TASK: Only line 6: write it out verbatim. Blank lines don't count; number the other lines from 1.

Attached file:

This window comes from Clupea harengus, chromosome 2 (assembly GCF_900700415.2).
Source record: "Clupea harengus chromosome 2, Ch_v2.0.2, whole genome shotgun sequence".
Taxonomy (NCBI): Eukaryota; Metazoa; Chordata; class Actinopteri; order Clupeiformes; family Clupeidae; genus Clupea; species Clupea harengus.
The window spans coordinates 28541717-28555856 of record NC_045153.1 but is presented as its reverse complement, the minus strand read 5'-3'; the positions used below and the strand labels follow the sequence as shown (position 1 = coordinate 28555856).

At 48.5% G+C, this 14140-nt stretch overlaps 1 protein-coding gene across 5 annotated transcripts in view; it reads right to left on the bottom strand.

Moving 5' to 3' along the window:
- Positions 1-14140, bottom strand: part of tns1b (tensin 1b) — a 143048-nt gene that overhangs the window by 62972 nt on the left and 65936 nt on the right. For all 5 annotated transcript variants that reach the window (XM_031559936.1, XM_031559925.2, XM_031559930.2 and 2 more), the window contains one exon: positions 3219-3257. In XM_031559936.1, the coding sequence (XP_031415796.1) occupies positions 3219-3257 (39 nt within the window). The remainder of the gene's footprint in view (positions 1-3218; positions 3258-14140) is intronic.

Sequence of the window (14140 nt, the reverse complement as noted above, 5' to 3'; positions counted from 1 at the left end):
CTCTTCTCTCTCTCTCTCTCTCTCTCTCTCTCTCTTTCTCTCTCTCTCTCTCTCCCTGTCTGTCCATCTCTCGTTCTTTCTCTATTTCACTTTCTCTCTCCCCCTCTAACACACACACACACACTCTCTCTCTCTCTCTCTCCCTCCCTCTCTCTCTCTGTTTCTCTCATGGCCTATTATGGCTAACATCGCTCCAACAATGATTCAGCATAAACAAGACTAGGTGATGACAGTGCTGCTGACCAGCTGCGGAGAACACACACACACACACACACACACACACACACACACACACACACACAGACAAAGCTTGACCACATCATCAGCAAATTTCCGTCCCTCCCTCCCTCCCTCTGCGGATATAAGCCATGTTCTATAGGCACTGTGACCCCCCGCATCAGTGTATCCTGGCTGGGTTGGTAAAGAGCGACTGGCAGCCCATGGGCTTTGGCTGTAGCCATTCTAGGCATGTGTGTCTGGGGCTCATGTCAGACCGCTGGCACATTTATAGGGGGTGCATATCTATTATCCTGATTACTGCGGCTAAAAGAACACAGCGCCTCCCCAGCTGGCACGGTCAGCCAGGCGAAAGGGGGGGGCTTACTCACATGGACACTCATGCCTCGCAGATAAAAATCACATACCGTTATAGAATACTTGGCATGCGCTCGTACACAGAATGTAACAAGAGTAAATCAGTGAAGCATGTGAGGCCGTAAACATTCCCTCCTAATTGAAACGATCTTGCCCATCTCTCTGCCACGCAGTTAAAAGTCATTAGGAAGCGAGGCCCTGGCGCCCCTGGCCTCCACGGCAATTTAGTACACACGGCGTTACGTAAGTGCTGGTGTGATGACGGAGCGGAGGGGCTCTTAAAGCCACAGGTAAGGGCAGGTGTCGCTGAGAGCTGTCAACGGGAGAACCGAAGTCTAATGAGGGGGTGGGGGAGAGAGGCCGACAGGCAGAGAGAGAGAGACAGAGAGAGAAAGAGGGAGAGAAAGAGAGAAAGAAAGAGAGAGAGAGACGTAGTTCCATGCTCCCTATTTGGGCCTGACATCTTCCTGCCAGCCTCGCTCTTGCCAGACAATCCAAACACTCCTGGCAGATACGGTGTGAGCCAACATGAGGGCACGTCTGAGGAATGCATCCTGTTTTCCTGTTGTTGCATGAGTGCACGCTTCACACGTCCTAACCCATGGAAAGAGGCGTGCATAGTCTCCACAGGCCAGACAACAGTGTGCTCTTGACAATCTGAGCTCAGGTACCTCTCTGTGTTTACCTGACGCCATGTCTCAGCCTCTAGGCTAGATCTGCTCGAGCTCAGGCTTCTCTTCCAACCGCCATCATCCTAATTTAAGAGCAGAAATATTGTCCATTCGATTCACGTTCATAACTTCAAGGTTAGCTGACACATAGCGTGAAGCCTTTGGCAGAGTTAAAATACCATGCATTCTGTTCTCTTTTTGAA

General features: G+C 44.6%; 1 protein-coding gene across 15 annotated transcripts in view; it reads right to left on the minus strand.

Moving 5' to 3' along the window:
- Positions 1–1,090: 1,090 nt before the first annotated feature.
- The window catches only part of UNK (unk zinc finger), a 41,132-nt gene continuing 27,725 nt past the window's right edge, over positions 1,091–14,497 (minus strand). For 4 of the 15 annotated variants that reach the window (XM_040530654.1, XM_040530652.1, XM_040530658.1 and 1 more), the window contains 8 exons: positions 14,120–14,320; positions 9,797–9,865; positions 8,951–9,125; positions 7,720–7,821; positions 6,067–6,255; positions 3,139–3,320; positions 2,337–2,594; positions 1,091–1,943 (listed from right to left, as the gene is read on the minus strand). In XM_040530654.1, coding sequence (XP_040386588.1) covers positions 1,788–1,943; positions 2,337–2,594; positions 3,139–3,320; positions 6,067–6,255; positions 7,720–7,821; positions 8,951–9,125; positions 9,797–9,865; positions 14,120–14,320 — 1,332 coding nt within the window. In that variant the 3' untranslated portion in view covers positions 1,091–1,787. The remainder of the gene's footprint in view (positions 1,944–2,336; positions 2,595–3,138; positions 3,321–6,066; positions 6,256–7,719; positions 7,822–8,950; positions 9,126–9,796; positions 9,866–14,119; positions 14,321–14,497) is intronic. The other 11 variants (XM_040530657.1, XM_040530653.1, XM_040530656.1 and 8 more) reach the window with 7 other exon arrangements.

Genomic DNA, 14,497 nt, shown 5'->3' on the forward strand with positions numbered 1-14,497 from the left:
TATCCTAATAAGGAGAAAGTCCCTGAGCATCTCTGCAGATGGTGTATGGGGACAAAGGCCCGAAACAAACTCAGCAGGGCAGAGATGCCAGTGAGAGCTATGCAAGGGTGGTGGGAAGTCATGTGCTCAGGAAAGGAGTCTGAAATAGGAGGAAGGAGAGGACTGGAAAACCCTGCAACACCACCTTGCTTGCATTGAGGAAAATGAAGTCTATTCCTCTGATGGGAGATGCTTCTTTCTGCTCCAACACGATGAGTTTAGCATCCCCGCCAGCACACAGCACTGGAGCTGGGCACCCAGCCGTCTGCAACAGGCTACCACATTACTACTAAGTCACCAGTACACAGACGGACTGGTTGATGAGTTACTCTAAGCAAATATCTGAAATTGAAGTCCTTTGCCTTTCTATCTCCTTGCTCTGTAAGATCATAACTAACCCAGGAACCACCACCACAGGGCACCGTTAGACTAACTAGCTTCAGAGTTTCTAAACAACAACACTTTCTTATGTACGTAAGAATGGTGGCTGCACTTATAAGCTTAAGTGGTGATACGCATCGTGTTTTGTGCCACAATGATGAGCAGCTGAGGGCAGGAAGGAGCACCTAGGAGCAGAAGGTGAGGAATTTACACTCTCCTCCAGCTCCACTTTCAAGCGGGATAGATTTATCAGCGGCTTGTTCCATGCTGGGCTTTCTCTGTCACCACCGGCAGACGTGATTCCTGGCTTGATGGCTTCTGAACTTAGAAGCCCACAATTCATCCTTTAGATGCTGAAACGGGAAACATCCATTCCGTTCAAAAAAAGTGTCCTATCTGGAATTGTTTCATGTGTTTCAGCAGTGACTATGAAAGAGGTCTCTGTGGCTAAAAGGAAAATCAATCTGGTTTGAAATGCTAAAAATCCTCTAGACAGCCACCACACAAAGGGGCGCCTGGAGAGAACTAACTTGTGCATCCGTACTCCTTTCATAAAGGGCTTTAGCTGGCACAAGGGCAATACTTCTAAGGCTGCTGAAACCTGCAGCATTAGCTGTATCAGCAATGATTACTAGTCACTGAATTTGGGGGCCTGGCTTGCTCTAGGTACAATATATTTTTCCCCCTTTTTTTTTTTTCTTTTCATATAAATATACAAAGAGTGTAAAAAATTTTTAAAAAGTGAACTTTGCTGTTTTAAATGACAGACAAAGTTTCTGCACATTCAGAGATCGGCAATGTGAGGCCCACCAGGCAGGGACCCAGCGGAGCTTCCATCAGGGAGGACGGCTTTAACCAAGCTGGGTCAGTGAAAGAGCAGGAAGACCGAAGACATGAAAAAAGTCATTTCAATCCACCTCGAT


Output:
Moving 5' to 3' along the window: